That’s the total contribution the club’s second-round draft selection a year ago has delivered. What was expected of Ogbah this season was a strong pass rush based on 5½ sacks in his rookie season, but even that aspect of his game seems to be missing.

Right now, the Browns do not have what even charitably could be called a decent pass rush. Unless, of course, you consider getting close to the opposing quarterback sufficient. In that case, never mind.

What this pass rush needs is Myles Garrett, who has missed the first two games with a high ankle sprain that could sideline him for as long as half the season depending on the severity. A healthy Garrett would add a much-needed spark.
*       *       *
Whatever happened to the defensive plans to rely heavily on a 4-2-5 look on a majority of the snaps this season? With the NFL becoming a pass-heavy league, it made sense to play a lot of nickel.

So why then has Joe Schobert played every one of Cleveland’s defensive 128 snaps this season? The middle linebacker was thought to be the one who would leave for the nickelback.

Schobert has been a wonderful surprise at his new position in the middle with 14 tackles (seven solo) and does not come out in obvious passing situations, a nod from the coaching staff with regard to his ability to defend against the pass.

Unless Williams changes his mind, which is entirely possible for the mercurial coordinator, the 4-3 look appears to be a staple now for at least for the first couple of downs on each series.
*       *       *
Why does it seem as though Browns quarterbacks line up in shotgun formation a whole lot more than they do in a pro set? It’s because they do and in large numbers.

In the first two games, the Browns have run 128 plays on offense. Of those 128, only 22 (17%) were executed with either DeShone Kizer or Kevin Hogan under center. Everything else was out of the shotgun.

Maybe those numbers are skewed in favor of the shotgun because Kizer played nothing but shotgun throughout his entire high school and college career and is more comfortable lined anywhere from five to seven yards behind center JC Tretter.

Quarterbacking in the pro set requires a totally different kind of rhythm, a rhythm that apparently Kizer has yet to master. After 15 snaps under center in the Pittsburgh game, coach Hue Jackson reduced the number to just seven in the Baltimore loss. Hogan ran four of them.

When Kizer returned to play most of the second half after his migraine subsided, the Browns ran 27 plays. All were from the shotgun. Jackson apparently considers him a work in progress. Barring a sudden epiphany for the pro set, Kizer’s problem could linger the entire season.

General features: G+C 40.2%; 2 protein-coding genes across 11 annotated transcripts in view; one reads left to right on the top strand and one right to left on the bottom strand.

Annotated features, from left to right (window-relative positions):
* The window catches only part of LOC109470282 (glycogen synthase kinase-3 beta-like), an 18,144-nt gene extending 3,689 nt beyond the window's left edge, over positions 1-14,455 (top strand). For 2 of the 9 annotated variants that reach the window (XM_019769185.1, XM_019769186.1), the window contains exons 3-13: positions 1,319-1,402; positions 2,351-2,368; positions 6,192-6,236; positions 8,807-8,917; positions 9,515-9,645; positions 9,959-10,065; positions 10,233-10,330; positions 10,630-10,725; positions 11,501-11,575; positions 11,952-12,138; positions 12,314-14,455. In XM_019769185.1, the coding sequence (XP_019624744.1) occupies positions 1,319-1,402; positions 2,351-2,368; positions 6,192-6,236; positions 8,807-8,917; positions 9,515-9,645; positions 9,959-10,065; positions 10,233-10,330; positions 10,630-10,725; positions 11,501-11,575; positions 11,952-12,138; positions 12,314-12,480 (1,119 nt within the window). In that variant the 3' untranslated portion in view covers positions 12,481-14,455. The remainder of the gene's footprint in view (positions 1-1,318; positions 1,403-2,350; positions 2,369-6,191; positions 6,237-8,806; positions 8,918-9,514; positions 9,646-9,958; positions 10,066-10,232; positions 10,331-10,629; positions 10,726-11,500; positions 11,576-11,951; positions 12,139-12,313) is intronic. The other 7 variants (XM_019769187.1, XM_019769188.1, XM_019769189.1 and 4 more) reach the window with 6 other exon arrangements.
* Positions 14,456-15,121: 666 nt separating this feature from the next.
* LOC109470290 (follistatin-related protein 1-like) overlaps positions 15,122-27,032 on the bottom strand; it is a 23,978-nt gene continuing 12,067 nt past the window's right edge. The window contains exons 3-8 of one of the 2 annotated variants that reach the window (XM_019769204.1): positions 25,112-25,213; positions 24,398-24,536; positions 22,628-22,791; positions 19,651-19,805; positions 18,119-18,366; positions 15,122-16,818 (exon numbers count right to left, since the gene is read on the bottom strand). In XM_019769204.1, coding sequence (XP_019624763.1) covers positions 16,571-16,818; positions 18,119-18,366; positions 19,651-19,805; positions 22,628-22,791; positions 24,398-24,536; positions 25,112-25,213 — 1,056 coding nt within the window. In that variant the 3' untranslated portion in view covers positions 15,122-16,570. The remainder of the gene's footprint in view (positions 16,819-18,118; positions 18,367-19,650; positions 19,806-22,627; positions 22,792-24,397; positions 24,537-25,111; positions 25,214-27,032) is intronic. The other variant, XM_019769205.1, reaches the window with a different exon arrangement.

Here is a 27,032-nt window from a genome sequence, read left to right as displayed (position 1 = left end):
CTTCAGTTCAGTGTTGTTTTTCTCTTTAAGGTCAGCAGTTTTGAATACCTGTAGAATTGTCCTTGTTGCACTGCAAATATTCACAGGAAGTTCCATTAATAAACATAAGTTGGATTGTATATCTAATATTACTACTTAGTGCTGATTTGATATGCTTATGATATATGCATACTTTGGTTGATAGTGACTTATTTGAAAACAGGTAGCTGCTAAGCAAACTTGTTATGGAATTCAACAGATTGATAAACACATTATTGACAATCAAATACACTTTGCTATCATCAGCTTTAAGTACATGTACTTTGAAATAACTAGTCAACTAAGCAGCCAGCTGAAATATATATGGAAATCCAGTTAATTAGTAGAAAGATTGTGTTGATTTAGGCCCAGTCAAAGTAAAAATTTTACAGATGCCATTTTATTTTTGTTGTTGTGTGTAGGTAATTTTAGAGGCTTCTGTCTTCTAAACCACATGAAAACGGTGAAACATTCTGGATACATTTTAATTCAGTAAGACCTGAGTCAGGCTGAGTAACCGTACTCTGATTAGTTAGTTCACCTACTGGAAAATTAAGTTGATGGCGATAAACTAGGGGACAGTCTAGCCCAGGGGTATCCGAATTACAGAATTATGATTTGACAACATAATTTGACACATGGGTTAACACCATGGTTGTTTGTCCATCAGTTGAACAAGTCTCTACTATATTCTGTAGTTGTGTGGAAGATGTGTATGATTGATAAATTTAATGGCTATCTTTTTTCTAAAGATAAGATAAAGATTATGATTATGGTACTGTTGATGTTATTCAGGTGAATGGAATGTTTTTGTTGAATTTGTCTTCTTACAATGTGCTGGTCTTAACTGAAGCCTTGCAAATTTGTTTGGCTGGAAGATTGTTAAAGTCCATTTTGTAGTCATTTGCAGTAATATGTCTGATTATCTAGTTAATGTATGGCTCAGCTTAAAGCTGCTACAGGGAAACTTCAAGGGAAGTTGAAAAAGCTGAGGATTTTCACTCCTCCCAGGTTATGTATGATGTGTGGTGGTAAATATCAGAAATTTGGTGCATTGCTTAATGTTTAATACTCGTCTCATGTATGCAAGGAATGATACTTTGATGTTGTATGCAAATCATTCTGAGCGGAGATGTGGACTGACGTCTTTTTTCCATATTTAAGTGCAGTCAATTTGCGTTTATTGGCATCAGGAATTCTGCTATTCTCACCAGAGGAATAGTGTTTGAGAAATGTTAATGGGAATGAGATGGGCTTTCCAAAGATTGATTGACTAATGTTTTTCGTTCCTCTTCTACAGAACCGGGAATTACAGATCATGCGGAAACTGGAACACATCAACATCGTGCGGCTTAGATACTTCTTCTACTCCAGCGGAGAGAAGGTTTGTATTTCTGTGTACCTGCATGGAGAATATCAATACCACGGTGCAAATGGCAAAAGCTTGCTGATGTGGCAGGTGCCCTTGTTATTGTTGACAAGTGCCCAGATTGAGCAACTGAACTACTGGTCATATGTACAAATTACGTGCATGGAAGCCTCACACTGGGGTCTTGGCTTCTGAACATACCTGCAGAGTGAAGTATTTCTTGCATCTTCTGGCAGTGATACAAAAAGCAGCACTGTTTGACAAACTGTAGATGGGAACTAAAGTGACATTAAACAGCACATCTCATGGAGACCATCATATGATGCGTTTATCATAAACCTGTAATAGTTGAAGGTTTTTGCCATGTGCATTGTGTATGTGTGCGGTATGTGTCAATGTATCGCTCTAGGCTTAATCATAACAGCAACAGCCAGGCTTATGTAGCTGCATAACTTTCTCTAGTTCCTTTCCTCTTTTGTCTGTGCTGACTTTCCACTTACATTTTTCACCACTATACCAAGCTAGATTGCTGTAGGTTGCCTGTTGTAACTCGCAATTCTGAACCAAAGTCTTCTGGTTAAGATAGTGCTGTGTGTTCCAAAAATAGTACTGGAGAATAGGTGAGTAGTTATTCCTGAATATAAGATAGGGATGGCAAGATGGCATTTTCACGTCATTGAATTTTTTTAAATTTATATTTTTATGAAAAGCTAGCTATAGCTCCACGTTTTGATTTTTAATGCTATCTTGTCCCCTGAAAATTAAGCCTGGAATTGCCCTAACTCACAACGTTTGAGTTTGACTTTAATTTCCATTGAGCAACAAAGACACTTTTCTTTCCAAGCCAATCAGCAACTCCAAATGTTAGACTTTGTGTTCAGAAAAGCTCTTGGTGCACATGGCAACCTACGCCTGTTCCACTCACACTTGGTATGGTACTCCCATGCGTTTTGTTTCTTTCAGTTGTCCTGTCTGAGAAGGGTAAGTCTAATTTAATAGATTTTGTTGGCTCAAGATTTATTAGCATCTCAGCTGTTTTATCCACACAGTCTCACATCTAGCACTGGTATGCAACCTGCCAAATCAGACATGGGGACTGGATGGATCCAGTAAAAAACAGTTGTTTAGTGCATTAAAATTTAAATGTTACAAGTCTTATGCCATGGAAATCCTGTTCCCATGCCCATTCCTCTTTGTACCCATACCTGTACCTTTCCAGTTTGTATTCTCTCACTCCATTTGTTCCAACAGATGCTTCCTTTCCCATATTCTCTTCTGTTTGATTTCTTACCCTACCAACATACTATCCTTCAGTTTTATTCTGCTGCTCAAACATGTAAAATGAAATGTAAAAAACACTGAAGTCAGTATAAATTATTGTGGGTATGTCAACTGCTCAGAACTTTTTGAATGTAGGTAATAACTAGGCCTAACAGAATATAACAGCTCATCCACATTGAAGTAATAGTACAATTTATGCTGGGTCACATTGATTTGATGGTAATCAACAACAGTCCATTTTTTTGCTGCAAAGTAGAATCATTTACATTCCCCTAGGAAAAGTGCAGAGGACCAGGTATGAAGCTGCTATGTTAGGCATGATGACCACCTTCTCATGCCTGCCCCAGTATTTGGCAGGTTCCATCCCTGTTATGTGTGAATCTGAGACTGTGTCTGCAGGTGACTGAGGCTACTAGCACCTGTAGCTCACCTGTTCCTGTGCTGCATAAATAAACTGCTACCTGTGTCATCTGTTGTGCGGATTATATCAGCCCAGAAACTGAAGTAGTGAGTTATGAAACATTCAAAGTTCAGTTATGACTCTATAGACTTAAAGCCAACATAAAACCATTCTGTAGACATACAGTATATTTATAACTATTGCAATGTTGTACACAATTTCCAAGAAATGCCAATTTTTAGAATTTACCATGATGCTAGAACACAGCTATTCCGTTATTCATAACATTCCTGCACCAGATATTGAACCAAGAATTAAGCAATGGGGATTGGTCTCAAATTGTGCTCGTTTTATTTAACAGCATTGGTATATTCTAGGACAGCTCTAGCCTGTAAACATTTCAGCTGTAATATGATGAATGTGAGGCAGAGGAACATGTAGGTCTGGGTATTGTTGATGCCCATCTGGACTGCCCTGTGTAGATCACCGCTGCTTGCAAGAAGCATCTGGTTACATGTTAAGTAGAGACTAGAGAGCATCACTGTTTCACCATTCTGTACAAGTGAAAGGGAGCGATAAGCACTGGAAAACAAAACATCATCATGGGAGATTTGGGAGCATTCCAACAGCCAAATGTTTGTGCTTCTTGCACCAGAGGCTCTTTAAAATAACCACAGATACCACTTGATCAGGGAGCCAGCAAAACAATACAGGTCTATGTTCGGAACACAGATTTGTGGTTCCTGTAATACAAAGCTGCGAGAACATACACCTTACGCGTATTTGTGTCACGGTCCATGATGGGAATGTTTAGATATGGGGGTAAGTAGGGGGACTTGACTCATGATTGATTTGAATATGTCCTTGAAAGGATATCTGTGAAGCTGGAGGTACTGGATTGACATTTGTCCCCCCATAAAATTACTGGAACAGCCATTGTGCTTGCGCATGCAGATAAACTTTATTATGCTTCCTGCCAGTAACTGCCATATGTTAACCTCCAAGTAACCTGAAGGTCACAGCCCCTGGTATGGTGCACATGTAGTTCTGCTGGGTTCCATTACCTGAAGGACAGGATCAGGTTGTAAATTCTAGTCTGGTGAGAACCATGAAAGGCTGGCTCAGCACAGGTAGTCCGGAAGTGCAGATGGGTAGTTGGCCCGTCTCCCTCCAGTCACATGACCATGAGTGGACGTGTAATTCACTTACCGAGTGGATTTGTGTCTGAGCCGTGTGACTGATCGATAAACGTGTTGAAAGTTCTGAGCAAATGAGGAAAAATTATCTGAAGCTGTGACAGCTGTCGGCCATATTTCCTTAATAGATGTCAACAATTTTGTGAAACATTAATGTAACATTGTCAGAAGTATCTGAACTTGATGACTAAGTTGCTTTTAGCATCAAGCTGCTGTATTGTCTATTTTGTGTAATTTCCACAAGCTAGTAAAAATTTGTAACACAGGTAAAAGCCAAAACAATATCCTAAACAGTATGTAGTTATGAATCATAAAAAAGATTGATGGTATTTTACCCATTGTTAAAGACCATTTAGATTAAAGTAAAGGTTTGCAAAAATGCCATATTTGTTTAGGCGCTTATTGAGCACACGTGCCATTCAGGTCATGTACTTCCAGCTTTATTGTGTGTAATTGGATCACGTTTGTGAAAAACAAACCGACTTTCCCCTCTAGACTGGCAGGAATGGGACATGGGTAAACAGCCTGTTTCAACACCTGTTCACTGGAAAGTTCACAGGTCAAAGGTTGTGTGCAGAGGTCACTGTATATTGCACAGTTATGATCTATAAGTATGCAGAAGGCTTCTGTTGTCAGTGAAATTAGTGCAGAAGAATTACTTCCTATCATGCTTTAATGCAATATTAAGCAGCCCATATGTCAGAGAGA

*       *       *
And finally . . . Fullback Danny Vitale was on the field for only six of Cleveland’s 66 plays on offense against the Ravens. Let’s try this one more time: Why is he on the roster? . . . Pre-snap penalties continue to hurt the Browns’ offense. They are tied with three other teams for the league lead with eight in two games. Inexcusable. . . . Overall, they have been flagged 15 times for 126 yards. The Steelers are the runaway leaders with 216 yards. . . . Is it time yet to label wide receiver Corey Coleman as injury prone? The club’s top draft choice last season will miss two months to mend a broken right hand, the same injury that caused him to miss six games in his rookie season. . . . How long will it be before the Browns promote wideout Jordan Leslie from the practice squad to the varsity? He led all the wide receivers in the exhibition season with nine catches and two touchdowns. He certainly can’t be any worse than what they are trotting out there now (with the exception of Rashard Higgins).

Monday, September 18, 2017

Monday leftovers 


When the Browns selected wide receiver Rashard Higgins with the third of their four fifth-round picks in the 2016 National Football League college draft, I believed it was a solid choice.

I thought he would be drafted higher and was happy to see he was there for the Browns. Of the four receivers they selected in that draft, I thought he had the best chance of doing well in an offense that badly needed quality wideouts.

One draft guru labeled the 6-1, 200-pounder “one of the most pro-ready” wide receivers in the lottery because he had grown up in a pro-style offense at Colorado State.

He established numerous receiving records for the Rams, catching 239 passes for 3,650 yards and 31 touchdowns. In 2014, he was named an All-America after leading the nation with 1,750 receiving yards and 17 touchdowns.

So it was puzzling when the CSU standout caught only six passes for 77 yards for the Browns last season and was targeted just a dozen times all season. He became an afterthought when game-planning.